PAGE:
The Slovenia Times

Plečnik's unrealised projects visualised


Ljubljana owes much of its cohesive urban design to the great modernist architect Jože Plečnik. With his holistic approach to architecture, he transformed the city from a provincial town into a national capital. However, he never got to complete his grand vision as many of his detailed plans suggest.

Perhaps one of his best known unrealised projects is Cathedral of Freedom, a monumental building meant to house Slovenia's parliament, which Plečnik designed in the shape of a square, colonnaded facade surrounding the cylindrical two-storey main building and surmounted by a 120-metre conical cupola.

The building, which was to be located in Tivoli Park, has become a prominent national symbol, having been used on the first postage stamp issued in independent Slovenia in 1991 as well as on the Slovenian 10-cent euro coin.

In a bid to shed life on this and several other Plečnik's unrealised projects, Nejc Bernik, a researcher at the ZRC SAZU France Stele Institute of Art History, has visualised them with the help of 3D modelling, video animation and 3D prints in a way that is accessible to anyone.

Bernik began to take interest in Plečnik's unrealised designs when Ljubljana set out to commission a bridge linking the central market with the other side of the Ljubljanica. The idea of the Butcher's Bridge was Plečnik's although a new design was picked in a competition. The bridge opened in 2010.

It was Plečnik's detailed design of what was to be a covered bridge which persuaded Bernik to try to visualise it with the help of modern technology. Over the past years he has visualised several of the architect's projects and he keeps working on new ones.

Plečnik (1872-1957), who also made his mark on Vienna and Prague, began realising his vision of Ljubljana after he moved back to his birth city in 1921. His designs were ambitious but he would always look for a holistic whole. "Despite their grandeur, his were never just buildings but their prime purpose was to serve people," says Bernik.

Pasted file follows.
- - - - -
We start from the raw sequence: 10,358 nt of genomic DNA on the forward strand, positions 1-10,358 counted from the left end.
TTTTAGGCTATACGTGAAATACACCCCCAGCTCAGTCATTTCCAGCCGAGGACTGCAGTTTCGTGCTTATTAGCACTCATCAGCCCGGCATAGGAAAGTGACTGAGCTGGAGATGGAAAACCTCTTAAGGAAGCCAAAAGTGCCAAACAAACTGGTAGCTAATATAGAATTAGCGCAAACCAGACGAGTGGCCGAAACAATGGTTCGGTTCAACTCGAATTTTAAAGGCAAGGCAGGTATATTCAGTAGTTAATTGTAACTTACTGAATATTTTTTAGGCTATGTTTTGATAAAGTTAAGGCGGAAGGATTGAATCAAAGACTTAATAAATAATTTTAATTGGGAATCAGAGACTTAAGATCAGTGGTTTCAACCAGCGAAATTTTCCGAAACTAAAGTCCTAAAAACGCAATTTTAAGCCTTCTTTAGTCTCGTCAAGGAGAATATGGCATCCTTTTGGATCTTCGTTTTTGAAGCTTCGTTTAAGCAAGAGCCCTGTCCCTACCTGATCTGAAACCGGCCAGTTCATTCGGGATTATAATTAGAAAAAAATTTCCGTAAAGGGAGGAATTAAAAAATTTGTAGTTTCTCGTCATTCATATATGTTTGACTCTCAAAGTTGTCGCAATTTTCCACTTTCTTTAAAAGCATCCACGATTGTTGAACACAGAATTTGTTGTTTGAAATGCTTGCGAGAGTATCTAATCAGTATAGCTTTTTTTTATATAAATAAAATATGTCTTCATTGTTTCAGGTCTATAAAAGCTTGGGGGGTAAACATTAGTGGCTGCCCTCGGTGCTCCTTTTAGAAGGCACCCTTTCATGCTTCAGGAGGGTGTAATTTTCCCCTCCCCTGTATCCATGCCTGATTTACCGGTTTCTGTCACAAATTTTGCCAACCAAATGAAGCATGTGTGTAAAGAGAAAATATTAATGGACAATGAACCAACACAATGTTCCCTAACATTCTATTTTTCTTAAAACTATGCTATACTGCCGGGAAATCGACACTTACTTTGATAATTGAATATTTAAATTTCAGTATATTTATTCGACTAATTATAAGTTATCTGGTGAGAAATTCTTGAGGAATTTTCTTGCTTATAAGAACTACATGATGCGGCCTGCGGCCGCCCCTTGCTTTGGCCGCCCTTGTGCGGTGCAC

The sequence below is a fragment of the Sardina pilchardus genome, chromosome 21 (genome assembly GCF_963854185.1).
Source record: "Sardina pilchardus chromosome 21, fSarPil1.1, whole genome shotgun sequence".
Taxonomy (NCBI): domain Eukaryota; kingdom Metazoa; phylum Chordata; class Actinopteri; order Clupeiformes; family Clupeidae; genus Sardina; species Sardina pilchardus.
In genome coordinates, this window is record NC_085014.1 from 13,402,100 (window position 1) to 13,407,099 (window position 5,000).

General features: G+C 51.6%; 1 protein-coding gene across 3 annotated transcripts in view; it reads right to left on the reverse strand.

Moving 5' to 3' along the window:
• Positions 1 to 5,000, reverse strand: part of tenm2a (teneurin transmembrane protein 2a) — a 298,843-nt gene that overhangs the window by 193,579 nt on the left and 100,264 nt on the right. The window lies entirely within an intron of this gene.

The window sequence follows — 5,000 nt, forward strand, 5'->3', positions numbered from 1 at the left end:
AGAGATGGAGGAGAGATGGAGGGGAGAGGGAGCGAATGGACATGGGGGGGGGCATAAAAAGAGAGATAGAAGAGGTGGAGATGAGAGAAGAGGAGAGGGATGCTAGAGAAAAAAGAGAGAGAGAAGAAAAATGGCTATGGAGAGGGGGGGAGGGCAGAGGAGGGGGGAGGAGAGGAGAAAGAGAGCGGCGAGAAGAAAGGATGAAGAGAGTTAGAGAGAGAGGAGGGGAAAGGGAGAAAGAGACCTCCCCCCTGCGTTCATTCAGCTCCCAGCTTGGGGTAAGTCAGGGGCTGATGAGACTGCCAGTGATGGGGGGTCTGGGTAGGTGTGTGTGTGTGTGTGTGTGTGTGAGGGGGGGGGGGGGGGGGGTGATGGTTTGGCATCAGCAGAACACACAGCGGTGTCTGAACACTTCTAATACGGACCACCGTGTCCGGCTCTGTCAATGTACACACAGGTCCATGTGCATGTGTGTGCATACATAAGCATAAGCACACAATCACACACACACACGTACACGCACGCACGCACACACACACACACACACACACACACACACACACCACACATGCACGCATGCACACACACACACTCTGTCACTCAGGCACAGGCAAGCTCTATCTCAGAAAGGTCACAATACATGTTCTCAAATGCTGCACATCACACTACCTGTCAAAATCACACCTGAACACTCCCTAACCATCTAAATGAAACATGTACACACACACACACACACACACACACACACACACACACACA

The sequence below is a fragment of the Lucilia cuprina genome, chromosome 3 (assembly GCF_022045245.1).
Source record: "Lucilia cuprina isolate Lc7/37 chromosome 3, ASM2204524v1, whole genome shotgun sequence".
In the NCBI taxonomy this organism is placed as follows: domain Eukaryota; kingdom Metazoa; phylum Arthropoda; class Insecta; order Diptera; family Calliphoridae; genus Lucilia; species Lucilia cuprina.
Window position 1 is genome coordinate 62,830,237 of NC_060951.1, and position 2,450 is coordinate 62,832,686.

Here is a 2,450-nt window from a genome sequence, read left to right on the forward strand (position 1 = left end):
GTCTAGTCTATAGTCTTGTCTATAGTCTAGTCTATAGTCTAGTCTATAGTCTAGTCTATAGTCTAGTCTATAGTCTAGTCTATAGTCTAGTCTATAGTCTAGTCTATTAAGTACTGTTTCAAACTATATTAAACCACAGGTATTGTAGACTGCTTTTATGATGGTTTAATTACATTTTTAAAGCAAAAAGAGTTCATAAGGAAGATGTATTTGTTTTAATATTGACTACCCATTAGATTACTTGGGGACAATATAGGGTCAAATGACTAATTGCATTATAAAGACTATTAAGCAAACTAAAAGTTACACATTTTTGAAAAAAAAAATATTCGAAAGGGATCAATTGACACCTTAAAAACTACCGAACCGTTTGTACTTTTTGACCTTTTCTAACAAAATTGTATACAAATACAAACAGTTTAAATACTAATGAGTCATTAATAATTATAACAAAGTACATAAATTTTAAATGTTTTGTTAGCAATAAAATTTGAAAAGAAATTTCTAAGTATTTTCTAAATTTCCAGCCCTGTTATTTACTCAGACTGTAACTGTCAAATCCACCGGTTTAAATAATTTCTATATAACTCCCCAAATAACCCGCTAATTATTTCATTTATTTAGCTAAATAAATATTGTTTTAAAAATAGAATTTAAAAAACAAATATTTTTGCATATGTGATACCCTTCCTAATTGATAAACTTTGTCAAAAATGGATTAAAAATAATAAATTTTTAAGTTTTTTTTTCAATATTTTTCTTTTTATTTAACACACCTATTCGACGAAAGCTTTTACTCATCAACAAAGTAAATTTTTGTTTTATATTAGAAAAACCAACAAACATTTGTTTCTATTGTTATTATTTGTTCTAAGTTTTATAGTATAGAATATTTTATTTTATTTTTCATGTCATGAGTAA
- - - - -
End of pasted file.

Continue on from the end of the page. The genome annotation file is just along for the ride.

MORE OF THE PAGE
Plečnik was also careful how to integrate his projects into the overall urban design. In the south-eastern corner of the central market, where there is now the WOW installation meant to attract tourists, he envisaged a New Town Hall featuring an indoor market.

He also wanted to link the Castle Hill with the City Square by means of a monumental staircase leading up from the Town Hall. All of those projects have been visualised by Bernik.

In the future he would also like to make visualisations and 3D models of Odeon, a majestic music hall planned by Plečnik to extend from his stairs at the bottom of Congress Square to the Makalonca pier and Dvorni Trg, his National Gallery project by Tivoli Castle and a music hall near the SNG Drama Theatre.

The reason these projects never came to life was not their boldness. Bernik notes that Plečnik enjoyed strong support from the city authorities. The new Town Hall and the Butcher's Bridge had already been given a go-ahead but than the Second World War broke out and after the war the new Communist authorities had different ideas.

Apart from major unrealised projects there are also several smaller projects designed by Plečnik that would never be implemented, including parish churches and houses, which Bernik says are still fresh today and worth the attention.


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